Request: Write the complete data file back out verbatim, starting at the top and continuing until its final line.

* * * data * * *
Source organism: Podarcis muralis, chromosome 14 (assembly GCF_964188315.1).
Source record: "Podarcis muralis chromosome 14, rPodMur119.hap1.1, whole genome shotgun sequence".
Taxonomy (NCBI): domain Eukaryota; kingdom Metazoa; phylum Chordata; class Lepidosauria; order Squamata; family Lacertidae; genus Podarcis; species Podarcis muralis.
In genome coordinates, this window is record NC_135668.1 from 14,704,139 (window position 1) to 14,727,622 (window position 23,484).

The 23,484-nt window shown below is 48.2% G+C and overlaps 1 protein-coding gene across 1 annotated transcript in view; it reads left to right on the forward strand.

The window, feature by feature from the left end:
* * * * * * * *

Source organism: Podarcis muralis, chromosome 14 (assembly GCF_964188315.1).
Source record: "Podarcis muralis chromosome 14, rPodMur119.hap1.1, whole genome shotgun sequence".
Taxonomy (NCBI): domain Eukaryota; kingdom Metazoa; phylum Chordata; class Lepidosauria; order Squamata; family Lacertidae; genus Podarcis; species Podarcis muralis.
In genome coordinates, this window is record NC_135668.1 from 14,704,139 (window position 1) to 14,727,622 (window position 23,484).

The 23,484-nt window shown below is 48.2% G+C and overlaps 1 protein-coding gene across 1 annotated transcript in view; it reads left to right on the forward strand.

The window, feature by feature from the left end: